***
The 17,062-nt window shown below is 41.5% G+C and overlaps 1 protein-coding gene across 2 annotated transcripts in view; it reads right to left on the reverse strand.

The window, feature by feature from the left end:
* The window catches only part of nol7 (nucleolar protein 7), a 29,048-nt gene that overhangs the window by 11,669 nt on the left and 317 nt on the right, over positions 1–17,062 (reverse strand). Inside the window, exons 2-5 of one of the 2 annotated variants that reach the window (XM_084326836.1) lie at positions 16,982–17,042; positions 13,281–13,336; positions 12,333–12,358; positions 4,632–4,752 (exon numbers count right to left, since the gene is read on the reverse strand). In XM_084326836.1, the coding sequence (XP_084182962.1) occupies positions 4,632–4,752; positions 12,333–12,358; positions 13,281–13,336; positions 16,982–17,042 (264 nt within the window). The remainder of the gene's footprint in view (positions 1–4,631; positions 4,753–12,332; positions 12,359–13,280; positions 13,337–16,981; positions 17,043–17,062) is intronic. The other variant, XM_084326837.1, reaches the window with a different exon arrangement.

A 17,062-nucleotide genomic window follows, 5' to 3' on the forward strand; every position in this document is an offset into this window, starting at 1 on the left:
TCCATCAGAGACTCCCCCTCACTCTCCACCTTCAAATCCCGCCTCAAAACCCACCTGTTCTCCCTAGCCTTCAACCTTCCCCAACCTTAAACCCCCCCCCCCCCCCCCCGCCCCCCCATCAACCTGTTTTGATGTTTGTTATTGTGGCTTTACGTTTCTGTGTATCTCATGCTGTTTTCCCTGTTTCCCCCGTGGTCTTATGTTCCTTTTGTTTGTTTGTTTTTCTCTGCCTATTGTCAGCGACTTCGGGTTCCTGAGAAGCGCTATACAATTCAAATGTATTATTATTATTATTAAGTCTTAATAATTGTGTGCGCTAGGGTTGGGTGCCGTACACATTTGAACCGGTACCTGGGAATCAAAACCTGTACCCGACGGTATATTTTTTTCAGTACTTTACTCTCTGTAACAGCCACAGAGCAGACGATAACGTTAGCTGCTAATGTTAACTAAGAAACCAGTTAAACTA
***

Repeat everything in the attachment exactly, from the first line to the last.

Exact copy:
The 17,062-nt window shown below is 41.5% G+C and overlaps 1 protein-coding gene across 2 annotated transcripts in view; it reads right to left on the reverse strand.

The window, feature by feature from the left end:
* The window catches only part of nol7 (nucleolar protein 7), a 29,048-nt gene that overhangs the window by 11,669 nt on the left and 317 nt on the right, over positions 1–17,062 (reverse strand). Inside the window, exons 2-5 of one of the 2 annotated variants that reach the window (XM_084326836.1) lie at positions 16,982–17,042; positions 13,281–13,336; positions 12,333–12,358; positions 4,632–4,752 (exon numbers count right to left, since the gene is read on the reverse strand). In XM_084326836.1, the coding sequence (XP_084182962.1) occupies positions 4,632–4,752; positions 12,333–12,358; positions 13,281–13,336; positions 16,982–17,042 (264 nt within the window). The remainder of the gene's footprint in view (positions 1–4,631; positions 4,753–12,332; positions 12,359–13,280; positions 13,337–16,981; positions 17,043–17,062) is intronic. The other variant, XM_084326837.1, reaches the window with a different exon arrangement.

A 17,062-nucleotide genomic window follows, 5' to 3' on the forward strand; every position in this document is an offset into this window, starting at 1 on the left:
TCCATCAGAGACTCCCCCTCACTCTCCACCTTCAAATCCCGCCTCAAAACCCACCTGTTCTCCCTAGCCTTCAACCTTCCCCAACCTTAAACCCCCCCCCCCCCCCCCCGCCCCCCCATCAACCTGTTTTGATGTTTGTTATTGTGGCTTTACGTTTCTGTGTATCTCATGCTGTTTTCCCTGTTTCCCCCGTGGTCTTATGTTCCTTTTGTTTGTTTGTTTTTCTCTGCCTATTGTCAGCGACTTCGGGTTCCTGAGAAGCGCTATACAATTCAAATGTATTATTATTATTATTAAGTCTTAATAATTGTGTGCGCTAGGGTTGGGTGCCGTACACATTTGAACCGGTACCTGGGAATCAAAACCTGTACCCGACGGTATATTTTTTTCAGTACTTTACTCTCTGTAACAGCCACAGAGCAGACGATAACGTTAGCTGCTAATGTTAACTAAGAAACCAGTTAAACTA